Independent film began the day motion pictures were invented. In fact all films were independent until a Mr. Edison decided he was going to scoop up all the patents and try to control the fledgling business. And throughout the history of film, there were always outsiders, creating work that was of no interest to the industrialized machine. Some of that work was categorized as “art,” but most if it fell under the category of “specialized.” The term “independent,” as such was used sparingly and mostly in conjunction with particular companies or personalities.
The term “American Independent,” which connoted the sense of a “movement,” came into common usage in the late 1970s with the formation of the IFP (at the time it stood for Independent Feature Project), and crystallized with the release of John Sayles’ “Return of the Secaucus Seven,” which was released in 1980 by Ben Barenholtz’s Libra Films. If John Cassavetes was the Godfather of independent film, John Sayles was its poster child. (more…)
When I think about what kind of films would be made if the business were truly washed of its male bias, one filmmaker who always pops into my mind is Gillian Armstrong. Her films are all over the map in terms of periods, genres and scope, but what they have in common are strong female characters filtered through a strongly female-focused perspective.
After the international success of her debut film “My Brilliant Career,” Gillian could have done just about anything with her follow-up; she chose to use that currency to make a boldly different film—in fact, one so out of left field that it would seem she was challenging the very absurdity of being stereotyped as a certain type of director.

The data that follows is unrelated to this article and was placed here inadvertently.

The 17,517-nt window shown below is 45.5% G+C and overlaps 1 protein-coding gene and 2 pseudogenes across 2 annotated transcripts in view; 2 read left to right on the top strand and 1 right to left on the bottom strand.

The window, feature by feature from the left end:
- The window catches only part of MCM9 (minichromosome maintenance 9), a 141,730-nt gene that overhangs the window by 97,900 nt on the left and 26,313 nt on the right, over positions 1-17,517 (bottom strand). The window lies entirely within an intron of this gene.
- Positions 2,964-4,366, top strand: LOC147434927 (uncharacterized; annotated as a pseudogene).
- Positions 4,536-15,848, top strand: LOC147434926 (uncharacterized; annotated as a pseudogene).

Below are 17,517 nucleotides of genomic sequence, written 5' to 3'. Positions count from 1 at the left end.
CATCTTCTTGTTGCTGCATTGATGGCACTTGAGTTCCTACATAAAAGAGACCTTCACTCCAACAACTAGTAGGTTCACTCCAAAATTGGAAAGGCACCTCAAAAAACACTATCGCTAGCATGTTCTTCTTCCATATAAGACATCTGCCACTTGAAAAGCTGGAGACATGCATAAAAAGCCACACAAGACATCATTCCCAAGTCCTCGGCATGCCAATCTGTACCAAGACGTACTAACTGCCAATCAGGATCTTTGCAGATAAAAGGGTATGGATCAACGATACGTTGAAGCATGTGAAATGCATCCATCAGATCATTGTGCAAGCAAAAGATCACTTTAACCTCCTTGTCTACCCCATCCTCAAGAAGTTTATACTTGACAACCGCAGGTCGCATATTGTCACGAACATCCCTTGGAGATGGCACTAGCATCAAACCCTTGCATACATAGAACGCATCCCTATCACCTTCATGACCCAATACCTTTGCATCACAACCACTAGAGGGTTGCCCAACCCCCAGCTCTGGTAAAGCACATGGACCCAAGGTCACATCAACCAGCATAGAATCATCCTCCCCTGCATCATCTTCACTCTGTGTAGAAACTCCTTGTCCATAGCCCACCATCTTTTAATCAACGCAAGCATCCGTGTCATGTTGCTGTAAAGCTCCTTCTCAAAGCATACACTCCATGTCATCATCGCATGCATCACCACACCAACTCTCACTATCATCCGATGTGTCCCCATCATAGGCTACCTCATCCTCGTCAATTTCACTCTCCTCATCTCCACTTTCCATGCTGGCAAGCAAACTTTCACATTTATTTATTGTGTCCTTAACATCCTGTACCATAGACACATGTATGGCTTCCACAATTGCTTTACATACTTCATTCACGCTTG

“Starstruck,” Gillian’s Australian punk rock musical, was the first film acquired by Cinecom, a company that I co-founded with two partners in 1982. It had been less than a year since I had been involved with the French film, “Diva,” which–like “Starstruck”–was a major departure from the films that had traditionally come from those countries. And like “Diva,” Gillian’s film had a kind of pop sensibility that seemed perfect for the moment. It was, simply put, a ton of fun. (more…)
In the history of American independent film, Joan Micklin Silver is a seminal figure. Her body of work as a director is impressive on its own terms, but even more so given the obstacles that women faced—and continue to face—in the film business in the United States. She and her husband Ray, by refusing to take ‘no’ for an answer, set the stage for the independent film boom of the ‘80s by working entirely outside the Hollywood system, pioneering equity investment structures, using their lack of resources to create a unique and personal esthetic, and ultimately, marketing and distributing their own films.
I became aware of Joan’s work upon the release of her first feature, “Hester Street,” which opened in 1976 at the Plaza Theater in New York—a theater that was operated by Cinema 5, the company I was working for at the time. The film was a huge success, grossing over $6 million at the box office and garnering an Oscar nomination for its star, Carol Kane. I got to know Joan and Ray because Cinema 5 bought the non-theatrical rights to the film, and I was in charge of selling it to Jewish groups across the country. (more…)